There's even a little Jew in him, an eighth. Carol, now she's part
conquistador, willful and dark. Always spoke like a bright day
though, what a laugh. You couldn't help falling in love with her.
Swell, everyone felt swell when they were around her. It's just
that she couldn't handle evil, she'd up and leave. Evil's when
you step on other people, rub their worst suit in their face, and
in that respect she's an innocent. The innocence of flight, the
malice of always being right.
"She didn't get the money, the five thousand some couple
paid the adoption agency, a nice chunk of cash for the little
scrapper. Boy, he'd grab onto my forefinger and I'd lift him out
of his crib. You should have seen the delight on his face, up, up,
and away, wheeeeee. He cost everyone involved a lot of money, a
lot. Making them pay for it, the little devil. At first I tried to sue
them into relinquishing his whereabouts, sued the adoption
agency, the finder's attorneys, the State Foster Home Bureau of
Georgia, all they really do is stall for time and you never end up
in court. They tell you everything ten minutes before you're sup-
posed to walk in before the judge and there's no sense in pursu-
gins. It's curious. I get the impression she made two recordings,
before and after she abandoned Peter, something like that,
here, you decide."
"Sweet William, it is quiet here in the mountains. Listen, lis-
ten, can you hear how still it is? This sound: it is the sound of
serenity. It sits at the core of my being. If I were to go against it I
would betray everything I know and love. It was this I gave you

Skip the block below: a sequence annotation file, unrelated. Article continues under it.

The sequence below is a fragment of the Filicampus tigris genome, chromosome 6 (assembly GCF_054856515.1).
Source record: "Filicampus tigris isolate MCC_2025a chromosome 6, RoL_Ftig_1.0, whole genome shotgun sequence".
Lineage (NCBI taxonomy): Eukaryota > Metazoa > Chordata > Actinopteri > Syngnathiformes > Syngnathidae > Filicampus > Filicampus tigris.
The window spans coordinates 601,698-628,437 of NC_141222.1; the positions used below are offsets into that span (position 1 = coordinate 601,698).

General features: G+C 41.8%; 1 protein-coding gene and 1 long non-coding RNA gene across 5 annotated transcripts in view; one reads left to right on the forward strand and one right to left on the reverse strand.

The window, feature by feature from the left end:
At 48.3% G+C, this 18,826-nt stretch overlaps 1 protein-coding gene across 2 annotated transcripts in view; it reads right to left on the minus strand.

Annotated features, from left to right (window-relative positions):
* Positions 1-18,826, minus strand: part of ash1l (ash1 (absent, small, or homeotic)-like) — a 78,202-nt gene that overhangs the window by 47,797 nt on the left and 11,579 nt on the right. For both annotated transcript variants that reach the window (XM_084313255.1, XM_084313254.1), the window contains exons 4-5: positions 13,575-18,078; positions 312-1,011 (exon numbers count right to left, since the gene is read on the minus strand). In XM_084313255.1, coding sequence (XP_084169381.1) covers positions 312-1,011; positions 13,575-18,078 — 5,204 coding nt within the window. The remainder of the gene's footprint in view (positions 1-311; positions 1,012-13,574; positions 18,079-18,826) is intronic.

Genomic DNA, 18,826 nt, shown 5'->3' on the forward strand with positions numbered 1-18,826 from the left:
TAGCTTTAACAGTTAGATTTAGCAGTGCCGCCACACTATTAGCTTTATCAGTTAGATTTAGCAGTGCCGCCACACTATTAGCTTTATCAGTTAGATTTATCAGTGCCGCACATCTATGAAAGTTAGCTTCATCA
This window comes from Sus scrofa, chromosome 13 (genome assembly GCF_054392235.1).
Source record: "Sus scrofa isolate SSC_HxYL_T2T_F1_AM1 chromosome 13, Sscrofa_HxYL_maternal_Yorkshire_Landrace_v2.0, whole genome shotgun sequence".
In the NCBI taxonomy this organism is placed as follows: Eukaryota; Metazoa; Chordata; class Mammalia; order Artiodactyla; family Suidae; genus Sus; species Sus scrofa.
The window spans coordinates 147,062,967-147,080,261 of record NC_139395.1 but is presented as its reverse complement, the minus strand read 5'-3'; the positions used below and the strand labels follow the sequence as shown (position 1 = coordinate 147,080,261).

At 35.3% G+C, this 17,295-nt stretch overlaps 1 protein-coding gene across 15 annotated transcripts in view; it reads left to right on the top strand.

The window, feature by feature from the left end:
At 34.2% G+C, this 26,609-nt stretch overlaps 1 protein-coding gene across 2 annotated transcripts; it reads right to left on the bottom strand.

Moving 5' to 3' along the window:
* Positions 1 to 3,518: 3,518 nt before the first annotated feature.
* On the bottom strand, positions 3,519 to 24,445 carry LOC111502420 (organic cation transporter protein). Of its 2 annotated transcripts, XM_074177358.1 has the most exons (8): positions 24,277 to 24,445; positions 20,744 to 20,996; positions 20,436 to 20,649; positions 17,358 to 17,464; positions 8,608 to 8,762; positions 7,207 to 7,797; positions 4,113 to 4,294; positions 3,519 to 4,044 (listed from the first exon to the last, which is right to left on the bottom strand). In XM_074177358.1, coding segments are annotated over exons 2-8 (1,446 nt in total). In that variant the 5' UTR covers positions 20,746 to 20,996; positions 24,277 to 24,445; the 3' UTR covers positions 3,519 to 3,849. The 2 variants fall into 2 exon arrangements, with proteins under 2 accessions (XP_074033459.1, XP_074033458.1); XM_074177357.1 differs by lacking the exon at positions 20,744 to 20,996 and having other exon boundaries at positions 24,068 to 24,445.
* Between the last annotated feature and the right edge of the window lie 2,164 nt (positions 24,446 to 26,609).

every time I was in your arms. It was the same elusive something
you wanted to capture, to make love to, the very breath of my
soul you wanted to pound into the earth. Well, yes, I know you
said ground, not pound. But this ground, this pound, it is the
force of will, of domination. It seeks to bind, to define, it is a vi-
olation against what is most serene. Not like the violence that
rose up to make these mountains, William, no, this violence was
the rage of birth in song. How brave and merciless it must have
been. Now grown monumental, its face worn smooth by all the
centuries of healing. Here I can be good, William. Here I will be
like the monks of old. I will sacrifice everything I know to con-
template the eternity of the mountains. I will walk about and
give myself to whatever speaks of the integrity of the earth. I will
become as barren as its stone. A stone, William, yes I will become
a stone and serve under the harsh master of the sun whose force
will transform me into the dust of time. Yes, William, I am saying
good-bye to you, and to our son, Peter. I shall not grieve. You
must not grieve, William. You know we could never love Peter in
the haphazard way we rush and shout through life. Either we
would teach him to love what is not of this world, to love what is
only pure, or to love this earth and all its chaos so that he would
grow up to hate us for all the impurity surrounding him or wan-
der the earth wreaking havoc against all those who could not
soothe the ache he carried in his heart.
"I can no longer accept the world, William. Here I will be as a
stone. Touch a stone, William. It is real and, yet, every stone is its
own ideal. No sharp edges, every stone is round, made by the
ages, as smooth as time immemorial. I have begun to build up